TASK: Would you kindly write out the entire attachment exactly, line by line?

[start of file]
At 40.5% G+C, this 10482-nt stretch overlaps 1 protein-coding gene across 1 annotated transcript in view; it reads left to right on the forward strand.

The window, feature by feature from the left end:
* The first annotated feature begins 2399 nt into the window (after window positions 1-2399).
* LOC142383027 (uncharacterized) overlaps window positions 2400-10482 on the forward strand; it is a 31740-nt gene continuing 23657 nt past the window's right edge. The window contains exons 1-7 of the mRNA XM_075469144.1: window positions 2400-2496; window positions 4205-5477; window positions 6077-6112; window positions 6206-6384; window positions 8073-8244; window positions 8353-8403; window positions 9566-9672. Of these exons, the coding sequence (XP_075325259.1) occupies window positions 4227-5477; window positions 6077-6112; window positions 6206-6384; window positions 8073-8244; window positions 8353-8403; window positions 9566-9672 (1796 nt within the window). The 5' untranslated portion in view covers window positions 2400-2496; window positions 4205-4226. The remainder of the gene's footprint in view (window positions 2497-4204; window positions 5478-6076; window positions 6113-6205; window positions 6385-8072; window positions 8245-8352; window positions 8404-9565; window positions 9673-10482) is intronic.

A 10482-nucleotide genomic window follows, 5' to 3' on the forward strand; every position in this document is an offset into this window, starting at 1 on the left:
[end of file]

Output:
At 40.5% G+C, this 10482-nt stretch overlaps 1 protein-coding gene across 1 annotated transcript in view; it reads left to right on the forward strand.

The window, feature by feature from the left end:
* The first annotated feature begins 2399 nt into the window (after window positions 1-2399).
* LOC142383027 (uncharacterized) overlaps window positions 2400-10482 on the forward strand; it is a 31740-nt gene continuing 23657 nt past the window's right edge. The window contains exons 1-7 of the mRNA XM_075469144.1: window positions 2400-2496; window positions 4205-5477; window positions 6077-6112; window positions 6206-6384; window positions 8073-8244; window positions 8353-8403; window positions 9566-9672. Of these exons, the coding sequence (XP_075325259.1) occupies window positions 4227-5477; window positions 6077-6112; window positions 6206-6384; window positions 8073-8244; window positions 8353-8403; window positions 9566-9672 (1796 nt within the window). The 5' untranslated portion in view covers window positions 2400-2496; window positions 4205-4226. The remainder of the gene's footprint in view (window positions 2497-4204; window positions 5478-6076; window positions 6113-6205; window positions 6385-8072; window positions 8245-8352; window positions 8404-9565; window positions 9673-10482) is intronic.

A 10482-nucleotide genomic window follows, 5' to 3' on the forward strand; every position in this document is an offset into this window, starting at 1 on the left: